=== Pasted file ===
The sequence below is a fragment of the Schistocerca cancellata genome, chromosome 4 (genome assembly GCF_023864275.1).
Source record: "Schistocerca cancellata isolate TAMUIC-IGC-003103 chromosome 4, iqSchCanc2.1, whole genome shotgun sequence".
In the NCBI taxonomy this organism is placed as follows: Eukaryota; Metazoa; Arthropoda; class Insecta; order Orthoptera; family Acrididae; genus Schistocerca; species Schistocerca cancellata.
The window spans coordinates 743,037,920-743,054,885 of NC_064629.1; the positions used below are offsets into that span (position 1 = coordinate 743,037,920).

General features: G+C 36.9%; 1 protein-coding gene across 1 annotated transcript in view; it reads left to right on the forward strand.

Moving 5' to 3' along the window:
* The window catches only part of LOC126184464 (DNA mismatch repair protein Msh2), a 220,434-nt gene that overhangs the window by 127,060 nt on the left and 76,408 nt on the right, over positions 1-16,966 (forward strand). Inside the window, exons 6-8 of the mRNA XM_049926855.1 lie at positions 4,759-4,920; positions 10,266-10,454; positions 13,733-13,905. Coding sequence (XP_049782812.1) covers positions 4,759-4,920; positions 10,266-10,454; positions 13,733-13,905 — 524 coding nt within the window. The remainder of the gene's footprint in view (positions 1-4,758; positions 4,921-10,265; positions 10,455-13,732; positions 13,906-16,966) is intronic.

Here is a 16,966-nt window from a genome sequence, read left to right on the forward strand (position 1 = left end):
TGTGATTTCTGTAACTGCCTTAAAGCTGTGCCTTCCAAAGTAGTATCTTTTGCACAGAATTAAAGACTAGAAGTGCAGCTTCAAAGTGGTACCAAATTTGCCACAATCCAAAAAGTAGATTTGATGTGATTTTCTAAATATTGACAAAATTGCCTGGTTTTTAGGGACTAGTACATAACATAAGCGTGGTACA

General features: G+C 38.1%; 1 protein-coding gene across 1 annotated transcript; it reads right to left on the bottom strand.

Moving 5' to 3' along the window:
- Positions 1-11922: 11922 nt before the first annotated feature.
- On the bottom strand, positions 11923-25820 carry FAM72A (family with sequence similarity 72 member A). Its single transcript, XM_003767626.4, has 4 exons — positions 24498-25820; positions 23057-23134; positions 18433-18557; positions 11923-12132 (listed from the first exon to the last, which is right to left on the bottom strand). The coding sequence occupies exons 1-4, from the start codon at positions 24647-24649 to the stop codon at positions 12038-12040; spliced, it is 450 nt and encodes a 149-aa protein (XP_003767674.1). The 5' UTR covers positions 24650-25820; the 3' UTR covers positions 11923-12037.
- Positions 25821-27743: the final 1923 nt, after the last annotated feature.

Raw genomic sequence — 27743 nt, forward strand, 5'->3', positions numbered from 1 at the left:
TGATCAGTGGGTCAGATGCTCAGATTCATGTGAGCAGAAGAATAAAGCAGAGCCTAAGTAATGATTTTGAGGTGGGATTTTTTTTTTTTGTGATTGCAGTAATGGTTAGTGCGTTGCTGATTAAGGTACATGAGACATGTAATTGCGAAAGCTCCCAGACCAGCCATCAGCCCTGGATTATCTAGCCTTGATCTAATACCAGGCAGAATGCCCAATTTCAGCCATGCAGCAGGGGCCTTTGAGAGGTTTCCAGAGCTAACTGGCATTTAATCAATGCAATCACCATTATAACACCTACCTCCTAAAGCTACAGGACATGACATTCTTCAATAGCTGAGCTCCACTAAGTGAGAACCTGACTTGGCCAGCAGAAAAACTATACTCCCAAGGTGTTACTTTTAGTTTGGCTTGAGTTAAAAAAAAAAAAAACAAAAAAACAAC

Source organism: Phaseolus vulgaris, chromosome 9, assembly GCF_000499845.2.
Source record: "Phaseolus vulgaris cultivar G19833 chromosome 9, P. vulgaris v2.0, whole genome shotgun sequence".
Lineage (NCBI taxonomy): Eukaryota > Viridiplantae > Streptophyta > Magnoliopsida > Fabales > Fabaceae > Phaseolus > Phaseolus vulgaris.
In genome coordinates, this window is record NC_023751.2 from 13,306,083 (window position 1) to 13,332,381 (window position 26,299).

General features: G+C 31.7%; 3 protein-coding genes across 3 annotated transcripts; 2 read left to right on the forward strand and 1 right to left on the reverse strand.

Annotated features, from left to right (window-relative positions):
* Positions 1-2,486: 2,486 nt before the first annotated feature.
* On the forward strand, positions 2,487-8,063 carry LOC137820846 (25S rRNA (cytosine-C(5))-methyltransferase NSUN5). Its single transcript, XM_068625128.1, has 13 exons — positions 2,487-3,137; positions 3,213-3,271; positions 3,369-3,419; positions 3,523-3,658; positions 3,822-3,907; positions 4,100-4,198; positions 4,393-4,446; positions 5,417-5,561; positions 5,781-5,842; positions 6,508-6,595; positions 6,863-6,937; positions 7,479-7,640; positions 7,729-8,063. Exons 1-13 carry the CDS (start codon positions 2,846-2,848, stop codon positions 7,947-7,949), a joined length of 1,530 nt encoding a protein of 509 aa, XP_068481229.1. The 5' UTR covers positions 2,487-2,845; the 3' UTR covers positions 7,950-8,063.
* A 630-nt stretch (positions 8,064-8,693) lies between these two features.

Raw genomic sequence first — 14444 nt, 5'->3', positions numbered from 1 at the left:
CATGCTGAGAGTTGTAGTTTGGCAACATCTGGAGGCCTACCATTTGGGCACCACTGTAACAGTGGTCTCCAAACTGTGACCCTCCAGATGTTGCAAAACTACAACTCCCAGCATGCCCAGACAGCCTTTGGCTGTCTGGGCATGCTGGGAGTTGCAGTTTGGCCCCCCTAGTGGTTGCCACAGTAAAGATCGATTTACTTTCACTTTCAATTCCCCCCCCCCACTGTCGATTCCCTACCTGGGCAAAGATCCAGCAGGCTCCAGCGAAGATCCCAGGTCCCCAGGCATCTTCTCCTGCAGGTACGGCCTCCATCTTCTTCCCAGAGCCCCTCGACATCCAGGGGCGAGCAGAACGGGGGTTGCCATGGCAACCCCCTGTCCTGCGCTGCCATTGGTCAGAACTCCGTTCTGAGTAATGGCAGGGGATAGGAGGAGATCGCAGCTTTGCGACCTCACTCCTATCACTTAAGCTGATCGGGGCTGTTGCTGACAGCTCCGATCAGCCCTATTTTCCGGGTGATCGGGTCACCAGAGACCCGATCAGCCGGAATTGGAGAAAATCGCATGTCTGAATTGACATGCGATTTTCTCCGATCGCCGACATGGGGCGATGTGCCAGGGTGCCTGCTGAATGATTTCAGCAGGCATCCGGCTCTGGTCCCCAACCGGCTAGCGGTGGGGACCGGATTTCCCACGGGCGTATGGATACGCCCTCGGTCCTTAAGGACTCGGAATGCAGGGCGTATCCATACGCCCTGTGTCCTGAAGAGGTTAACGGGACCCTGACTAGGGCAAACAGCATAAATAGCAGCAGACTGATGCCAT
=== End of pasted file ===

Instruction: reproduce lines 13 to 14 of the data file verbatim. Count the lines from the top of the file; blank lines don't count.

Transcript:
- On the bottom strand, positions 11923-25820 carry FAM72A (family with sequence similarity 72 member A). Its single transcript, XM_003767626.4, has 4 exons — positions 24498-25820; positions 23057-23134; positions 18433-18557; positions 11923-12132 (listed from the first exon to the last, which is right to left on the bottom strand). The coding sequence occupies exons 1-4, from the start codon at positions 24647-24649 to the stop codon at positions 12038-12040; spliced, it is 450 nt and encodes a 149-aa protein (XP_003767674.1). The 5' UTR covers positions 24650-25820; the 3' UTR covers positions 11923-12037.
- Positions 25821-27743: the final 1923 nt, after the last annotated feature.